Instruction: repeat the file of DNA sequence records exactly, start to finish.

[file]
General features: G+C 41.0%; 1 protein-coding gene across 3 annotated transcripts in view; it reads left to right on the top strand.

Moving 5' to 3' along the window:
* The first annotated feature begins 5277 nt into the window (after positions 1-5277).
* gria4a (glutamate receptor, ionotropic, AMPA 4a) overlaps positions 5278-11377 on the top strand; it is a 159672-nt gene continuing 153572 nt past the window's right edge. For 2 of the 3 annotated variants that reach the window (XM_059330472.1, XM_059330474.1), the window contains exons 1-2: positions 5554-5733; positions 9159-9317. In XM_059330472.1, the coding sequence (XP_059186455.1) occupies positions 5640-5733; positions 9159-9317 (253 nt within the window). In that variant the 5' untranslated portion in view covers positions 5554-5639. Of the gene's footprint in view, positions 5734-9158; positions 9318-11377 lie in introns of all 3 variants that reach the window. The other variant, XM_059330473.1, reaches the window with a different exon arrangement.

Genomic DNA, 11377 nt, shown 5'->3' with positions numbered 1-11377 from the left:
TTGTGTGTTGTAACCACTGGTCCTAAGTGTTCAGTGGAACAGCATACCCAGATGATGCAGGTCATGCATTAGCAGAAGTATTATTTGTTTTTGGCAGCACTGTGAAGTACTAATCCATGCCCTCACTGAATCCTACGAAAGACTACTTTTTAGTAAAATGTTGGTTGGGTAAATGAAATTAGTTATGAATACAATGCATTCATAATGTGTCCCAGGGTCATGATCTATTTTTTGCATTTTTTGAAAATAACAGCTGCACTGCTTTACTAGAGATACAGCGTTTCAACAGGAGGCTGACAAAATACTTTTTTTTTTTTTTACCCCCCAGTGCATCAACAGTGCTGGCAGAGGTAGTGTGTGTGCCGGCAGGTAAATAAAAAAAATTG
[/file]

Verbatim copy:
General features: G+C 41.0%; 1 protein-coding gene across 3 annotated transcripts in view; it reads left to right on the top strand.

Moving 5' to 3' along the window:
* The first annotated feature begins 5277 nt into the window (after positions 1-5277).
* gria4a (glutamate receptor, ionotropic, AMPA 4a) overlaps positions 5278-11377 on the top strand; it is a 159672-nt gene continuing 153572 nt past the window's right edge. For 2 of the 3 annotated variants that reach the window (XM_059330472.1, XM_059330474.1), the window contains exons 1-2: positions 5554-5733; positions 9159-9317. In XM_059330472.1, the coding sequence (XP_059186455.1) occupies positions 5640-5733; positions 9159-9317 (253 nt within the window). In that variant the 5' untranslated portion in view covers positions 5554-5639. Of the gene's footprint in view, positions 5734-9158; positions 9318-11377 lie in introns of all 3 variants that reach the window. The other variant, XM_059330473.1, reaches the window with a different exon arrangement.

Genomic DNA, 11377 nt, shown 5'->3' with positions numbered 1-11377 from the left:
TTGTGTGTTGTAACCACTGGTCCTAAGTGTTCAGTGGAACAGCATACCCAGATGATGCAGGTCATGCATTAGCAGAAGTATTATTTGTTTTTGGCAGCACTGTGAAGTACTAATCCATGCCCTCACTGAATCCTACGAAAGACTACTTTTTAGTAAAATGTTGGTTGGGTAAATGAAATTAGTTATGAATACAATGCATTCATAATGTGTCCCAGGGTCATGATCTATTTTTTGCATTTTTTGAAAATAACAGCTGCACTGCTTTACTAGAGATACAGCGTTTCAACAGGAGGCTGACAAAATACTTTTTTTTTTTTTTACCCCCCAGTGCATCAACAGTGCTGGCAGAGGTAGTGTGTGTGCCGGCAGGTAAATAAAAAAAATTG